‘That’s where it happened’: Canadian Human Rights Tribunal to hear about historical day school abuse in Burns Lake, B.C.

Canadian Human Rights Tribunal to hear evidence in northern B.C. from May 1 to 15

The former Immaculata Day school in Burns Lake, B.C. Photo: APTN file

Dorothy Williams may be only one day school survivor, but she is preparing to speak for all when she testifies before a Canadian Human Rights Tribunal in northern British Columbia next week.

“I’ve been dreading going but at the same time I want to be a voice,” said an emotional Williams in a telephone interview with APTN News Thursday.

“We suffered just as much abuse… as the other Indian residential school survivors.”

Williams is part of an original group of six survivors who filed a discrimination complaint against the Prince George RCMP in 2017.

The group alleged the detachment mishandled its 2012 complaint of historical physical abuse at the Catholic Immaculata Day School in Burns Lake, B.C., after the Mounties closed the case without recommending criminal charges.

“It’s important for the community to hear our stories and to know what really happened at that day-residential school,” Williams said of the two-week hearing in Burns Lake. “That’s where it happened.”

Williams and two other survivors are all who remain of the original group of six from Lake Babine and Burns Lake First Nations situated a few hours west of Prince George.

Three have died waiting for the hearing first ordered by the Canadian Human Rights Commission in 2020, including lead plaintiff Cathy Woodgate and Williams’ sister, Emma Williams.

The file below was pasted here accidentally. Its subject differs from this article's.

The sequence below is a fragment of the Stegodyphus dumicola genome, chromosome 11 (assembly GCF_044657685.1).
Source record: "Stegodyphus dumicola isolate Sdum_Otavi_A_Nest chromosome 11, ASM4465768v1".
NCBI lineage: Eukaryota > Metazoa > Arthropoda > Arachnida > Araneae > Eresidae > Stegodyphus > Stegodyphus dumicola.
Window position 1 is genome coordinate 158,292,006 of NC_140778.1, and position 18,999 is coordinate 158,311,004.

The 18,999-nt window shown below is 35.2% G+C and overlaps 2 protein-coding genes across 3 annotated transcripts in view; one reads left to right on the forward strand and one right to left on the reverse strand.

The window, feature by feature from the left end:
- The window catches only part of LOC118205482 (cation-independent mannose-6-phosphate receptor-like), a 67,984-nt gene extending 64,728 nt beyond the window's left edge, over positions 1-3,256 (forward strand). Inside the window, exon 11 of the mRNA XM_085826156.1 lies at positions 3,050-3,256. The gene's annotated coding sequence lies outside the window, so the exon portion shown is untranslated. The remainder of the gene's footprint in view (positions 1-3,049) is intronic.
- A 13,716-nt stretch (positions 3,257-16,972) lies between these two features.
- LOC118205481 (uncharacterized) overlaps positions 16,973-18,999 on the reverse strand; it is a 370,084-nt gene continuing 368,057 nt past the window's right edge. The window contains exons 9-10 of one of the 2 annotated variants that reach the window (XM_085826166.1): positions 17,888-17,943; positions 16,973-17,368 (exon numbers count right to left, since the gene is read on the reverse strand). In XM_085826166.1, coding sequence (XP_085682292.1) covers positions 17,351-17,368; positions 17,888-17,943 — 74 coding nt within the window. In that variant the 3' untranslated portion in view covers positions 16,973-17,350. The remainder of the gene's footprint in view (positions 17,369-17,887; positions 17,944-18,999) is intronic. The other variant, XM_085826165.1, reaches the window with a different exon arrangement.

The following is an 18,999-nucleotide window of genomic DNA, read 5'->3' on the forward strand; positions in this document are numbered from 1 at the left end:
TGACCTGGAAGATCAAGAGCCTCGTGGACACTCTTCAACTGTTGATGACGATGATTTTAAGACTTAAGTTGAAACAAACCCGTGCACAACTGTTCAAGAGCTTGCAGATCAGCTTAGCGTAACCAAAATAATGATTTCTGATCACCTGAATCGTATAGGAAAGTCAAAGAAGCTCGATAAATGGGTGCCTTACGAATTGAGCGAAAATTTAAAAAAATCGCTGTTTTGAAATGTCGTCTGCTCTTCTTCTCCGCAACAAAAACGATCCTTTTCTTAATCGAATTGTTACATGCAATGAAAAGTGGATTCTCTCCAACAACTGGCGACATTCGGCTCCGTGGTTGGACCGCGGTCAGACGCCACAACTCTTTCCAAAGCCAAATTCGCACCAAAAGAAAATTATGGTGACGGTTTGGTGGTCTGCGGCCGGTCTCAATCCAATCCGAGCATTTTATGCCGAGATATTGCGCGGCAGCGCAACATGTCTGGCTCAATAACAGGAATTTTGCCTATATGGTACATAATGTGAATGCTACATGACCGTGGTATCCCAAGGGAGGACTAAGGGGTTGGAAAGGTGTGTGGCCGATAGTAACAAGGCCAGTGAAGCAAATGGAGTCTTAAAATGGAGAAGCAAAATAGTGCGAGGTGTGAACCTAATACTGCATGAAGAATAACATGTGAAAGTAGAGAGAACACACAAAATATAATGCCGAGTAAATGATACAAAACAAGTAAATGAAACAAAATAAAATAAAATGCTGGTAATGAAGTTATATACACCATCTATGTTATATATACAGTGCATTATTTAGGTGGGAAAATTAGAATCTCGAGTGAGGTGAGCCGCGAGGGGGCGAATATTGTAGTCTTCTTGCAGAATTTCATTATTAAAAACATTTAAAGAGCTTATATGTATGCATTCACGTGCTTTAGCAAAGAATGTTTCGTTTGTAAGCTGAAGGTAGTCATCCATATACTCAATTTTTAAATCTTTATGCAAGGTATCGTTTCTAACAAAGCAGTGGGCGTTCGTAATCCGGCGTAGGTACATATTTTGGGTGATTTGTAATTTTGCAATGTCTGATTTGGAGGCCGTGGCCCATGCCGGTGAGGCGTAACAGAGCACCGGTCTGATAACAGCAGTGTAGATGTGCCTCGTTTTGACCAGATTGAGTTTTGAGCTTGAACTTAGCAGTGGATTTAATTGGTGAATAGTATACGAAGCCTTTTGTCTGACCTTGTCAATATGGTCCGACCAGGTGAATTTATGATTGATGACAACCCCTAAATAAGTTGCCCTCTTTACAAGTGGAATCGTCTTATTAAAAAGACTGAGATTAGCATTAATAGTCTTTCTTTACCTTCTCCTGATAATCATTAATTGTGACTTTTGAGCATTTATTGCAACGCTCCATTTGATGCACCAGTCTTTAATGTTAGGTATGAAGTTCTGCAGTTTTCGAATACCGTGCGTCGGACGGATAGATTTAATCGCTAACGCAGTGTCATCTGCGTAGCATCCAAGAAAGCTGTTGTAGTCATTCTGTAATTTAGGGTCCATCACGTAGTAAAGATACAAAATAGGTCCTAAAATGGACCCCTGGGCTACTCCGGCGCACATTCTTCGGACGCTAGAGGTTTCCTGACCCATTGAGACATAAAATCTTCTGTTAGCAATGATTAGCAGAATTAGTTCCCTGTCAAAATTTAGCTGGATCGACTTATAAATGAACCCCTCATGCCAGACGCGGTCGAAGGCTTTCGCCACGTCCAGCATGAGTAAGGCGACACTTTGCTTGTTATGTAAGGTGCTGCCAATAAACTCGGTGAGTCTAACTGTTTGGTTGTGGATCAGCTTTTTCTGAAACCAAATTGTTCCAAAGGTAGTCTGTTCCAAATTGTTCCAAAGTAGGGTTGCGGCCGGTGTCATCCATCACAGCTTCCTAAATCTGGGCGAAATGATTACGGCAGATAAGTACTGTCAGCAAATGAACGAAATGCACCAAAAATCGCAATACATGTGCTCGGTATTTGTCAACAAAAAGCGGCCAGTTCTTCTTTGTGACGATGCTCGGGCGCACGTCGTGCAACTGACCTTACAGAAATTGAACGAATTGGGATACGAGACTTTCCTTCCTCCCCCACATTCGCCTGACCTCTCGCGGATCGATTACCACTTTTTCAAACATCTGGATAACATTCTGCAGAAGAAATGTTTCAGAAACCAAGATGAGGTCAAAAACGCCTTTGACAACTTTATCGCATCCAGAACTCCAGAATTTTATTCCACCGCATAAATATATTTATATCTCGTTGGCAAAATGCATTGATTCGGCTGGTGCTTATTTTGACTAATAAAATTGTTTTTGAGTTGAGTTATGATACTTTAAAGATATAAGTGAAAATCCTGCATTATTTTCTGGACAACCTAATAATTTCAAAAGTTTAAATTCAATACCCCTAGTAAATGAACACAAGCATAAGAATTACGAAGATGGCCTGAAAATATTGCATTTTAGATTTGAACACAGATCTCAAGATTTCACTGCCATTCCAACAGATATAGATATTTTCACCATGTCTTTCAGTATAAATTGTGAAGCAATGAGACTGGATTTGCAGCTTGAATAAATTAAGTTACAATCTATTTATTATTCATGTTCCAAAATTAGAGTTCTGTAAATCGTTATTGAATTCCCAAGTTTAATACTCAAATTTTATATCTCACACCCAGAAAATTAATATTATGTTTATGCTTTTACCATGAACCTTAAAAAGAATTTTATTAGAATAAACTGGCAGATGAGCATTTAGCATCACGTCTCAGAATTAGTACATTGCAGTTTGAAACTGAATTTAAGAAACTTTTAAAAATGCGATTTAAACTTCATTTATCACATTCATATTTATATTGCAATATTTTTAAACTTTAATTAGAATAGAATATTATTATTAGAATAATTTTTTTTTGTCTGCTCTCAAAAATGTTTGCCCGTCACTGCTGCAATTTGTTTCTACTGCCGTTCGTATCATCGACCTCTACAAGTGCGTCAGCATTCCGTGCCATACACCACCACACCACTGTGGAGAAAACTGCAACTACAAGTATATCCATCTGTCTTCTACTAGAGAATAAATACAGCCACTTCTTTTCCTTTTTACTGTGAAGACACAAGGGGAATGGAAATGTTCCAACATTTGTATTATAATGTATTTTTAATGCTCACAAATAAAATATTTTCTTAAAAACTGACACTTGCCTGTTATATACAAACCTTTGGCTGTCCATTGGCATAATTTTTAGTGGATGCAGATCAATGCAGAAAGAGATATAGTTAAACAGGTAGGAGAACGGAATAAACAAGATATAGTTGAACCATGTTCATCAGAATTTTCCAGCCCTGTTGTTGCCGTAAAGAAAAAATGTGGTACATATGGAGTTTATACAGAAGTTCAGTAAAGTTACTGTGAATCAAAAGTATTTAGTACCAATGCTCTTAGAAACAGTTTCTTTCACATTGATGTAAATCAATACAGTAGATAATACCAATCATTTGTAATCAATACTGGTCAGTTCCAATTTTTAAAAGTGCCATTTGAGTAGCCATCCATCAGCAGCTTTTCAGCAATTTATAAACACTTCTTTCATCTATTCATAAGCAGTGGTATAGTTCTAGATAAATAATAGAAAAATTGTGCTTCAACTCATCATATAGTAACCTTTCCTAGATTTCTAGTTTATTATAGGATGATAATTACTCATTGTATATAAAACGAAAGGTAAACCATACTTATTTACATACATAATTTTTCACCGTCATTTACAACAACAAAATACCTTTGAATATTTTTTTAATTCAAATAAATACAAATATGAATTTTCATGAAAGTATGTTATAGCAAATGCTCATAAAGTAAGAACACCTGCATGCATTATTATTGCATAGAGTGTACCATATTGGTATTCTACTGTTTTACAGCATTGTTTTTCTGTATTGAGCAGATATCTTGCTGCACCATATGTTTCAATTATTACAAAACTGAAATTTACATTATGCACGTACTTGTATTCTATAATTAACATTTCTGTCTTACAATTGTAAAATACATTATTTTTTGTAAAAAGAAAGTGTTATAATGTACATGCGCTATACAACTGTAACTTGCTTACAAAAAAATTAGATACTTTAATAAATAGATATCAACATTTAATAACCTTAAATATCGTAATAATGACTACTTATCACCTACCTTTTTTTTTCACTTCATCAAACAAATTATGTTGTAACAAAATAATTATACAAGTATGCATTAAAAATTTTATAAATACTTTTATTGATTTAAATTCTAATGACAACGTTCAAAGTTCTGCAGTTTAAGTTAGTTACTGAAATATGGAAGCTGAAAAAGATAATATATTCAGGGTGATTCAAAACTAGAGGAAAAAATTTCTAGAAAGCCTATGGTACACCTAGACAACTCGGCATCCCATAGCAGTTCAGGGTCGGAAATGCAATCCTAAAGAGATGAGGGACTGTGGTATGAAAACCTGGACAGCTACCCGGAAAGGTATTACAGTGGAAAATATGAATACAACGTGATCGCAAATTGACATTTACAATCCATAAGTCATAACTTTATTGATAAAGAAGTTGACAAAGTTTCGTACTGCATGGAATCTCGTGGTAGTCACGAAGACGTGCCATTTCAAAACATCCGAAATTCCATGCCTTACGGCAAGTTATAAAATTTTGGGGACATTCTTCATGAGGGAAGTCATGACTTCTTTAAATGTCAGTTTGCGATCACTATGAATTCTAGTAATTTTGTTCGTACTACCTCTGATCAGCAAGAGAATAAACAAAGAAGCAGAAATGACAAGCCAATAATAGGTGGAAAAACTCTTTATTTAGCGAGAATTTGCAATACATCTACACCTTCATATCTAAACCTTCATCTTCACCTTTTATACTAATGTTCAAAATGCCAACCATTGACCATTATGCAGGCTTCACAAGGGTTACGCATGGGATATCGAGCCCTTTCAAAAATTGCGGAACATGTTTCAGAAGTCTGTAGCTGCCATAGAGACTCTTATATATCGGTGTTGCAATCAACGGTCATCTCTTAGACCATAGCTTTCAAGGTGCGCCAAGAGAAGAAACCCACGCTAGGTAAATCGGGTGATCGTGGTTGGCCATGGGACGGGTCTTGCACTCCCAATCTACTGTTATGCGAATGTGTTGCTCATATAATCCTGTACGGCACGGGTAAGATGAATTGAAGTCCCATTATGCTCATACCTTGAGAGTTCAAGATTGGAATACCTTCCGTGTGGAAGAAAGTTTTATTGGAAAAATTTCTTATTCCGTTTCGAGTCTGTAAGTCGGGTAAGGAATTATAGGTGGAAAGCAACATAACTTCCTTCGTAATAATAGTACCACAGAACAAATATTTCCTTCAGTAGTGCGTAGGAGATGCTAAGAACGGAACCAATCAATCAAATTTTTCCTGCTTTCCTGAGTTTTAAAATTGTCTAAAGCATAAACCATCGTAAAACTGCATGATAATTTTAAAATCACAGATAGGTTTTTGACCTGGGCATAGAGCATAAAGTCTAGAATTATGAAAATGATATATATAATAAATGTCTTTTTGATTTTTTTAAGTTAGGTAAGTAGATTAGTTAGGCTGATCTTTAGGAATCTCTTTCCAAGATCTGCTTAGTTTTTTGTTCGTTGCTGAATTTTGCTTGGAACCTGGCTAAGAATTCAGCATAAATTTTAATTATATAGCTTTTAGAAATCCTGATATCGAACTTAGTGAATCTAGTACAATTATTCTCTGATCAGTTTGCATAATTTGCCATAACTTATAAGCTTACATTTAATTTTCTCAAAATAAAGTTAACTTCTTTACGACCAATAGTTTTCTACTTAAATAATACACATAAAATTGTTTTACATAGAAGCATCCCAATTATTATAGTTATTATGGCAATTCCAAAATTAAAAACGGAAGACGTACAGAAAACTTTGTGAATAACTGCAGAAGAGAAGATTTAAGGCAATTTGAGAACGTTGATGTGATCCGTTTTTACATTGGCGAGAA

“I’ve been in turmoil about it – thinking of myself and others who suffered [abuse] from priests and nuns and [what happened in] that boiler room,” Dorothy said by phone.

“Hearing my sister scream from that room is something I’ve never forgotten.”

Immaculata Day School operated between 1950 and 1986 in the northern B.C. communities of Fort Babine and Burns Lake. Photo: APTN file

Day schools were established in the late 1800s by the Canadian government and run by Christian churches as a way to assimilate Indigenous children into settler society. However, First Nations, Inuit and Metis families tried to resist giving up their children so the government built residential boarding schools to keep the youngsters put.

An estimated 200,000 Indigenous children were forced into the day school system, and later sued Canada for loss of culture and identity, along with emotional, physical and sexual harms. But they were not included in the Truth and Reconciliation Commission or the Indian Residential Schools Settlement Agreement.

Immaculata was also left out of the Federal Indian Day School Class Action settlement agreement, Williams said.

She feels the hearing is the only opportunity to tell her story.

“[My sister] Emma always said, ‘Why are you packing it around like heavy suitcases? Let it go.’

“I want to heal and move forward from it. I’m 60 [years old] now.”

The school opened in 1950 in nearby Fort Babine and closed in its second location in Burns Lake in 1986, according to a timeline provided by the Lake Babine Nation.

Immaculata Day School was operated by the Diocese of Prince George in northern B.C. Photo: APTN News

In all, 20 witnesses are scheduled to testify on the survivors’ behalf between May 1 and May 15 in Burns Lake, a village a few hours west of Prince George.

The remainder of the witnesses to testify in the 10-week hearing before tribunal Member Colleen Harrington are expected to be heard virtually.

Dorothy said there has been talk of busing citizens of both nations to Burns Lake to attend the tribunal hearing outside Ottawa.

“Whether they come or don’t come, whether they’re in support of us or not in support of us, I’m just one of many that has survived that school,” she said through tears.

“The one thing they couldn’t take from me – I was seven, eight [years old] and had a bar of Sunlight soap tied in my mouth to wash the [Carrier] language out… – was my culture.

“I became an educator myself…a language culture teacher. I don’t want [children or teenagers] to be scared of their educators like I was.”

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